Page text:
Last Friday volunteers, supporters, and government representatives gathered together to mark the 30th anniversary of the Shelter for the Homeless organization. On July 24, 1985, Shelter for the Homeless officially began operating as a Stamford non-profit homeless shelter organization in response to the area’s visibly homeless population. Today, with an expanded mission and progressive programs, the organization is an innovator in transforming lives, helping clients become more self-sufficient and lead more productive lives by finding them employment and permanent supportive housing.
In the 1980s Stamford was becoming a base for major corporate headquarters, the Stamford Town Center became a retail anchor and construction began for the Stamford Transportation Center. But during that same time, the city felt the effects of a difficulty that was facing the nation: a homeless crisis. An economic decline paired with a mass release of patients from mental health facilities led to a surge in homelessness across the county, and our area was not immune.
A temporary shelter was created in the basement of the First Congregational Church of Stamford, under the direction of church member Steven E. Ayres and the sponsorship of the Council of Churches and Synagogues. Soon it was serving up to 60 people per night, and it became apparent that more robust services and facilities would be needed.
Through the efforts of co-founders Leslie Furst, Maureen Hughes, Pat Phillips, Nancy Stoetzer, and Reverend Gary P. Brown, the Shelter for the Homeless organization was formed, and within five years Pacific House emergency men’s shelter was established.
“When the organization started it was a hot and a cot,” said Executive Director Rafael Pagan, Jr. “The men got a hot meal, a place to sleep, showers and limited case management service. Since then, Shelter for the Homeless has continually recognized and responded to the needs of the homeless in our community, and has expanded its impact to now serve the communities of Stamford, New Canaan, Greenwich, Darien and beyond.”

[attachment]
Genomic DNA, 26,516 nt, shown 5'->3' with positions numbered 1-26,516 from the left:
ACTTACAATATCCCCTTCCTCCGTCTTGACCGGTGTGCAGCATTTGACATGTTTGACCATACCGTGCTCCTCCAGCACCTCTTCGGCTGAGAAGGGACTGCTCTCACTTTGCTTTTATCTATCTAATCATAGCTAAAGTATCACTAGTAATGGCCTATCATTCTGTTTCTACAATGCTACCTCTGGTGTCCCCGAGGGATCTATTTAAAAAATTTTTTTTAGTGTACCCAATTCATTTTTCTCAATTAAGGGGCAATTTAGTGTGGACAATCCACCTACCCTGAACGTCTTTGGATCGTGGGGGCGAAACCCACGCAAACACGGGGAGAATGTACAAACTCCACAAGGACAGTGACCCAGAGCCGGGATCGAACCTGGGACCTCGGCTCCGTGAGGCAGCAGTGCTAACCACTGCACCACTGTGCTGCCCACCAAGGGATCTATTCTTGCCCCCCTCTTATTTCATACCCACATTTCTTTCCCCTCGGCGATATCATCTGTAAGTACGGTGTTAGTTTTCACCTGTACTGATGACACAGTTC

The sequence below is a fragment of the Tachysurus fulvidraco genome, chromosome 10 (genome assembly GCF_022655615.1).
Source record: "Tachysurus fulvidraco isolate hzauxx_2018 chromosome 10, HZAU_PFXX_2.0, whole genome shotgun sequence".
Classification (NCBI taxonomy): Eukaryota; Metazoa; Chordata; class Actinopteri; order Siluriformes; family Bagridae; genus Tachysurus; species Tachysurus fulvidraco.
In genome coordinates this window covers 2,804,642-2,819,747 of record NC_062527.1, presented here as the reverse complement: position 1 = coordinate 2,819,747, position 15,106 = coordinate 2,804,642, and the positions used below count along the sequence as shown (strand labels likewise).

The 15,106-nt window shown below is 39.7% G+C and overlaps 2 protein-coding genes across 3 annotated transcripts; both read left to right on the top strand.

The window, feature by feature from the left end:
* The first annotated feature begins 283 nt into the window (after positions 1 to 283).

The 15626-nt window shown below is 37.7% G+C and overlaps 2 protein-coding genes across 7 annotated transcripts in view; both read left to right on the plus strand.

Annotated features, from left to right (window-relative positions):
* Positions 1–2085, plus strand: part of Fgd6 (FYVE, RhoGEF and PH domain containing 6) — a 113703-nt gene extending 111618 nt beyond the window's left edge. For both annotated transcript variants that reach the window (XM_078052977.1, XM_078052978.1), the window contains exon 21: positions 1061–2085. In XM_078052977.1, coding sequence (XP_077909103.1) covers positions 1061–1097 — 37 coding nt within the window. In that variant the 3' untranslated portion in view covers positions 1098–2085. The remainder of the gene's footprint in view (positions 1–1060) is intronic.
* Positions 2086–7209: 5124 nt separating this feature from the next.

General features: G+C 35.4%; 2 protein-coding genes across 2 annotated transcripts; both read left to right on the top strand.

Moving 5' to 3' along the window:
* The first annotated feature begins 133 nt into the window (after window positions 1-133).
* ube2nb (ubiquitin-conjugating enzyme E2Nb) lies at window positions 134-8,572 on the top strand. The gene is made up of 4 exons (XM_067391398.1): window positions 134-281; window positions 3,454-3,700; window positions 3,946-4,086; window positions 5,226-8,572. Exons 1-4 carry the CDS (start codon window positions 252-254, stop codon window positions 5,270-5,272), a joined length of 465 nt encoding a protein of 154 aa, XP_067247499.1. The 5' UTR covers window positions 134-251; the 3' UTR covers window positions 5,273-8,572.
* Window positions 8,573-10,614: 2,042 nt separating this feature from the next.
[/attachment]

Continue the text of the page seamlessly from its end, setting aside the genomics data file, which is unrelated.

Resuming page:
Today, Pacific House operates daily, 24 hours per day, feeding and housing up to 100 or more men per night. Over the past 30 years, an estimated 1.5 million meals have been served, approximately 900,000 bed-nights have been provided and 300 individuals have graduated from the in-house drug and alcohol recovery program that is run in collaboration with Liberation Programs. An estimated 3,500 clients have secured a job through the Job Readiness program, and through grants to the agency, the Supportive Services for Veteran Families Program has helped hundreds of homeless veterans and their families find permanent housing. The shelter also provides counseling, individual life plans, outreach services, healthcare screenings and referrals, manages eight deeply-affordable homes in Stamford and Norwalk, and by the end of 2017, an anticipated 94 formerly homeless individuals will live in those residences.
At Friday’s celebration, State Senator Carlo Leone thanked the organization for making an impact on homelessness, noting that “this is part of the community effort, showing people working together to help end homelessness and give people a second chance.” Stamford Mayor David Martin echoed those sentiments stating, “Government can’t do it, or do it as well…we have a bureaucratic process for dealing with these things. By definition, that makes the process slow and more costly. But because you know, and you care, you can respond quickly and effectively.” Mayor Martin then made a commitment to help serve meals at Pacific House shelter.
Perhaps the importance of the celebration was summed up in the words of a formerly homeless man named Matthew. “I was beyond despair and figured that coming here was better than a bridge. I have the dream team behind me at Pacific House–they give you a chance to rebuild your life. With my job I’m now a part of the solution of homelessness, and I’ve noticed that once you get back on your feet you want to contribute to society.”
Annually it costs Shelter for the Homeless $1.8 million to combat homelessness throughout the lower Fairfield County community. To learn how you can help, visit ShelterForHomeless.org or call 203-406-0017.